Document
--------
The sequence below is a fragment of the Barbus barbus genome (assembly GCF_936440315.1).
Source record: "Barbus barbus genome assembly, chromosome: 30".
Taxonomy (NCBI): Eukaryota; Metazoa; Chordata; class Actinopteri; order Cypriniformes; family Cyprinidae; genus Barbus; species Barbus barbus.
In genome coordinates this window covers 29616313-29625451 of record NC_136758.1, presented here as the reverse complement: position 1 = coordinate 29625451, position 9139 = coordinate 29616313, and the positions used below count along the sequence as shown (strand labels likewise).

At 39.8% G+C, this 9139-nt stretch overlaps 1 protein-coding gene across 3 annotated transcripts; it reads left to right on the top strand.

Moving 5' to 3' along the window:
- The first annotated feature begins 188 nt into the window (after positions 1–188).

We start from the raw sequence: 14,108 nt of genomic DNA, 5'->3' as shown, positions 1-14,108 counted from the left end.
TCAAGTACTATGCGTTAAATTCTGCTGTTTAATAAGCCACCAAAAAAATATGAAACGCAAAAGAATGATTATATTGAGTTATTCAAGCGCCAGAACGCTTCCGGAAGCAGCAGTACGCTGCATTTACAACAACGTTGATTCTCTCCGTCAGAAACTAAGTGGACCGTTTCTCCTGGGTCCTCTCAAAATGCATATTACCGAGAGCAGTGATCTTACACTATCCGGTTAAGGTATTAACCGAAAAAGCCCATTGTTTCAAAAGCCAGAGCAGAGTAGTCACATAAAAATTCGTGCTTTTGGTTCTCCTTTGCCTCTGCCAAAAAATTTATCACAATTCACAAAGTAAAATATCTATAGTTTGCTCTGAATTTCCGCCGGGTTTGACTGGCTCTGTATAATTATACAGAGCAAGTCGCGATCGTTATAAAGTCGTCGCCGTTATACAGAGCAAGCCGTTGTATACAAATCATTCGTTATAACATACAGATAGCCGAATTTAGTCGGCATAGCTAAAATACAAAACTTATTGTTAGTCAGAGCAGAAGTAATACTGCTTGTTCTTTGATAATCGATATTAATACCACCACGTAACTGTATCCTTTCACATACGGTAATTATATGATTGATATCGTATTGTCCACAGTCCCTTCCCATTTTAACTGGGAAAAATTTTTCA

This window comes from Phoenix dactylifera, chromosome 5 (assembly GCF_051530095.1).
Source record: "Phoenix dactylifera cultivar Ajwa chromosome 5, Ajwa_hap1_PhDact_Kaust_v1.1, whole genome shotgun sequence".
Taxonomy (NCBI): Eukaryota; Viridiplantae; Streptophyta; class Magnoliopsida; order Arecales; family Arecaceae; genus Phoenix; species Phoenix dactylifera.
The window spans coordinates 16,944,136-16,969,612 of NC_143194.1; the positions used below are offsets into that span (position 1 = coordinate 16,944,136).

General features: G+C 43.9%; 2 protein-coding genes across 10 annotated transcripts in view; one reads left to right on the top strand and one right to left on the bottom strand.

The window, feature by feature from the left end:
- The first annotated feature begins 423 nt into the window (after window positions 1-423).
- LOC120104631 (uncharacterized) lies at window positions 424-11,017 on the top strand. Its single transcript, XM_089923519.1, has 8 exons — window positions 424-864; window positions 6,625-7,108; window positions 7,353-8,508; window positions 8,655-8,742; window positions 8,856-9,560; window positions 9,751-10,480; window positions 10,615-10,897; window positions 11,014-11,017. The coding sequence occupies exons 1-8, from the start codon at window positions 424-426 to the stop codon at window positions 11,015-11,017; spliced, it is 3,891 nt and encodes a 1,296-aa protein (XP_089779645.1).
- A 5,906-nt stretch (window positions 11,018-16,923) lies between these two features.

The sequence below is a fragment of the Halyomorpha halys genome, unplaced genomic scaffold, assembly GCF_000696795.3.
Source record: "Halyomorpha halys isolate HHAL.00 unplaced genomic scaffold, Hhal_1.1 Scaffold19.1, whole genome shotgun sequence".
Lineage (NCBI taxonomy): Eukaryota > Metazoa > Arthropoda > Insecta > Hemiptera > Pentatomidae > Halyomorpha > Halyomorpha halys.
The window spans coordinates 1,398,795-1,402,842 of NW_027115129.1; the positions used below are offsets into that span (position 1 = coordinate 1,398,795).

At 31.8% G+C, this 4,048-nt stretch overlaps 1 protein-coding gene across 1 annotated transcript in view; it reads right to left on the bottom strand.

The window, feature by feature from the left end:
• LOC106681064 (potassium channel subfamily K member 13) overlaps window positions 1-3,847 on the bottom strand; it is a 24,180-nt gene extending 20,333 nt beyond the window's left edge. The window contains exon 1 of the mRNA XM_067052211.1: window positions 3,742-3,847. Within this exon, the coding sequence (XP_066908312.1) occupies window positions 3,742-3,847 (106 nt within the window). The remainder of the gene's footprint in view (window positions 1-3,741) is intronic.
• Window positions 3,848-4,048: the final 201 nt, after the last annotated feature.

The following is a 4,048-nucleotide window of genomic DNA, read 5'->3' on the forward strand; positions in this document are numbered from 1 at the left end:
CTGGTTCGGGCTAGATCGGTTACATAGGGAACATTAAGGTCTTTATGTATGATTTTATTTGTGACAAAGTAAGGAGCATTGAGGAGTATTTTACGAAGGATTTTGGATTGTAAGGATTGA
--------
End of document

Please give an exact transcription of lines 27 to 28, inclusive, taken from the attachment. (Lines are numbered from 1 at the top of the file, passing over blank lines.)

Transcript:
The following is a 4,048-nucleotide window of genomic DNA, read 5'->3' on the forward strand; positions in this document are numbered from 1 at the left end:
CTGGTTCGGGCTAGATCGGTTACATAGGGAACATTAAGGTCTTTATGTATGATTTTATTTGTGACAAAGTAAGGAGCATTGAGGAGTATTTTACGAAGGATTTTGGATTGTAAGGATTGA